talk about two issues I believe are crucial
to an accountability system that will build
confidence in public education. They are:
- How well does it respect the public's educational
aims and priorities, i.e., does it make them
accountable for what the public wants?
- Does it produce results that can be used
to improve events at the classroom level?
How well does it help teachers and administrators
to see the results of their efforts?
These are by no means the only issues that
you will want to consider but they are ones
that I believe are essential to the kind of
accountability desired by parents and taxpayers.
I will close my remarks by presenting a brief
description of Tennessee's value-added system
in the hope that it will suggest some refinements
that you will want to consider.
Let me begin by talking about the public's
aims and priorities. Parents and taxpayers value
education primarily because of what it does
for a child's future. Responsible adults understand
that kids grow up and that the knowledge and
skills they acquire in school are critical to
their becoming independent, self-sustaining
members of society.3 Adults also understand
that the opportunity to fully participate in
and benefit from school does not last forever.
They recognize that the competing responsibilities
of adult life have undermined many well-intentioned
efforts to return to school.
Educators believe that knowledge and skills
are important to adult success but they do not
necessarily agree that teaching focused primarily
on knowledge and skills provides the most desirable
sort of learning experience.4 Rather, virtually
all educators are taught that the ideal learning
experience is, first and foremost, pleasant,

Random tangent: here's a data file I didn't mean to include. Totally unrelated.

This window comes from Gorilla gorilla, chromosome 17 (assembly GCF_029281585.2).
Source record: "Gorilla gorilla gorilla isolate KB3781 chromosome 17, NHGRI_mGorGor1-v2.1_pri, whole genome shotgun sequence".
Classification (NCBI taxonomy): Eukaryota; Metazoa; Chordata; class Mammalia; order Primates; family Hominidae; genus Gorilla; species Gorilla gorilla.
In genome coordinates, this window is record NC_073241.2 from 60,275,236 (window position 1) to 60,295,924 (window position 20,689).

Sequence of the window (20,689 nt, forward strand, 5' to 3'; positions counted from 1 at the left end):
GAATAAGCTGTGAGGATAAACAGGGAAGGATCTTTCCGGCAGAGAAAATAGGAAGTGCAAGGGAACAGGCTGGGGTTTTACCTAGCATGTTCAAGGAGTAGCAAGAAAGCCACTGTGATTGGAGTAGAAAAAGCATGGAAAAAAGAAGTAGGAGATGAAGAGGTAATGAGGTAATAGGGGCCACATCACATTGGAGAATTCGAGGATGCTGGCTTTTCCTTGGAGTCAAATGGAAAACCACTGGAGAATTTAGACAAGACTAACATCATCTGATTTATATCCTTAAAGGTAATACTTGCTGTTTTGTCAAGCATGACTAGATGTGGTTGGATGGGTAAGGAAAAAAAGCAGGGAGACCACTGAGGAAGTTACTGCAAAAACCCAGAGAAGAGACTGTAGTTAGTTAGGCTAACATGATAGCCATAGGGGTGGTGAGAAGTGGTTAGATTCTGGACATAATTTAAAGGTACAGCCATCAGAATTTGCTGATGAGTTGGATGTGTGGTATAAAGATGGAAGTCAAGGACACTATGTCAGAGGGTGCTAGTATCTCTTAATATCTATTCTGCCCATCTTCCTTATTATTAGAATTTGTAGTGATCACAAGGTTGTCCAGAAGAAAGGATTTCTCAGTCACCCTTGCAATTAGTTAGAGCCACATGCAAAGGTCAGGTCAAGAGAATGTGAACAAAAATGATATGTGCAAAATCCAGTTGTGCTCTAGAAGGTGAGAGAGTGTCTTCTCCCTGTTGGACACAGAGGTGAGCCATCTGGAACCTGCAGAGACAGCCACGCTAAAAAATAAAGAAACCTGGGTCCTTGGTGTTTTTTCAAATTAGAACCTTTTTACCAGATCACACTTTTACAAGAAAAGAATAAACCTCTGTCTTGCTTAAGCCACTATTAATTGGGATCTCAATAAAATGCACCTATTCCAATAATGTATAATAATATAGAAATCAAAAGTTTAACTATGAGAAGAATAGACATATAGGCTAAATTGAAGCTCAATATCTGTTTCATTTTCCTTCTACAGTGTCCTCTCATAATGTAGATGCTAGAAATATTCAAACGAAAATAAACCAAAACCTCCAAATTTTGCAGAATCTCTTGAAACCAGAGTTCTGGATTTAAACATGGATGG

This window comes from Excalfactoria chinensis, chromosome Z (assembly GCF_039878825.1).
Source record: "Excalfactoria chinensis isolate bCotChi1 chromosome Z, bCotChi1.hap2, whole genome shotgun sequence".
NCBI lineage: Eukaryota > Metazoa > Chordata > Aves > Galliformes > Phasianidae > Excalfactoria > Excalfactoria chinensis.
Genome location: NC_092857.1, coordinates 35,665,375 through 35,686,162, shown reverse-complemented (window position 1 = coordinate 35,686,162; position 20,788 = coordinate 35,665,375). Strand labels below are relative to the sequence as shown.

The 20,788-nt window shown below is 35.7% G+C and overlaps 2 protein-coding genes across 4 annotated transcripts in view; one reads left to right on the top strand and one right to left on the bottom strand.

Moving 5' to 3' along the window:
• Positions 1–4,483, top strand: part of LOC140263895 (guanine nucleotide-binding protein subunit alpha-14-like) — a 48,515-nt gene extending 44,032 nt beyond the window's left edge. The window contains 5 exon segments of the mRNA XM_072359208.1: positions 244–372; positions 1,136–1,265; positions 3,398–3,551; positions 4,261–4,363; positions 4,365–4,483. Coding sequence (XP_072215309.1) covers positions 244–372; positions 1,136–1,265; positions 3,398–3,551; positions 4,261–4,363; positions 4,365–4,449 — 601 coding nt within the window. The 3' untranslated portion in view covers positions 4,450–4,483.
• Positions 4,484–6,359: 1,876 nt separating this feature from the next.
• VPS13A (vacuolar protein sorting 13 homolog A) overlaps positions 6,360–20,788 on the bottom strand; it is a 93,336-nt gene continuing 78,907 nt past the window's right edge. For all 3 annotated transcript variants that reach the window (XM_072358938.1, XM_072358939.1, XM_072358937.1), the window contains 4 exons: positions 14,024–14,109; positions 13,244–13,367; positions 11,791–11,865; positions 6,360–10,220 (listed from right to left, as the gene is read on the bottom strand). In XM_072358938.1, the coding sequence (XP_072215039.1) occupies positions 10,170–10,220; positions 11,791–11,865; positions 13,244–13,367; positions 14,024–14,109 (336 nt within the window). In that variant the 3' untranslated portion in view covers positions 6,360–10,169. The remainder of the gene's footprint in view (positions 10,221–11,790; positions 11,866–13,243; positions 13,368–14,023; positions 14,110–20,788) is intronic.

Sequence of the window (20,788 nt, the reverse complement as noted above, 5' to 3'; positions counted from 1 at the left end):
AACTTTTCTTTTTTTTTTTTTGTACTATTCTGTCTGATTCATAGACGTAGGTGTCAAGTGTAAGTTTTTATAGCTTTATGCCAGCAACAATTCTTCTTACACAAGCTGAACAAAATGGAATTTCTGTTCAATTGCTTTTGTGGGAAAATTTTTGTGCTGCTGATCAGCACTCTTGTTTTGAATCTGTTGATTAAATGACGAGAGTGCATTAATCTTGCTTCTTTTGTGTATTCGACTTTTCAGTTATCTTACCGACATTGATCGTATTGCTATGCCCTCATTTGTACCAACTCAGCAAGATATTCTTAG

engaging, interesting, and enjoyable; and they
are given to believe that such experiences automatically
produce optimal learning outcomes. These outcomes
may not be outcomes that will contribute to
the child's long-term welfare but educators
are given to believe they are what is best for
the child. Many parents have their doubts but
they are supportive and cooperative in the hope
that the desired outcomes will eventually emerge.
In my judgment, this misalignment between educational
ideals focused on the immediate experience and
parents' desires for their child to acquire
recognized knowledge and skills is the root
cause of the public's dissatisfaction with public
schooling. Establishing clear accountability
is needed not so much as a guide to adding resources
or a means of identifying slackers; it is needed
to redirect the very considerable effort that
is already underway.
Let me digress a moment to clarify my meaning.
Several recent studies have identified inner
city public schools whose learning outcomes
are equal to or better than most suburban schools.
Kipp Academy in the Bronx, P. S. 161 in Brooklyn,
and Wesley Elementary in Houston are three that
have recently gotten attention in the national
media. One would suppose that schooling methods
used by the highly successful schools would
be widely imitated but they are not. Why? Because
their more structured and orderly approaches
to teaching sharply disagree with the mainstream
pedagogical wisdom, i.e., the educational ideal
I am describing.
The ideal to which I refer is the foundation
of a wide variety of educational practices,
present and past.5 Diane Ravitch's recent Left
Back: A Century of Failed School Reforms offers
an excellent description. They include fads
such as the "open classroom" concept
of some years ago and the current approach to
reading instruction called "whole language."
They include "discovery learning,"
"developmentally appropriate instruction,"
and a number of other popular approaches to
teaching that have been around since the sixties
and seventies. Collectively they are called
student-centered or learner-centered schooling.6
Student-centered is the term applied by Jeanne
Chall in her posthumous The Academic Achievement
The learner-centered ideal is an appealing
but unsubstantiated concept that requires teachers
to approach the task of teaching as though the
student's immediate satisfaction is more important
than the long-term outcome. By contrast, the
more traditional teaching methods used by Kipp
Academy and other successful schools focuses,
first and foremost, on the demonstration of
knowledge and skills, not the student's immediate
reaction. They seek to be stimulating interesting,
and engaging but not at the expense of the outcome.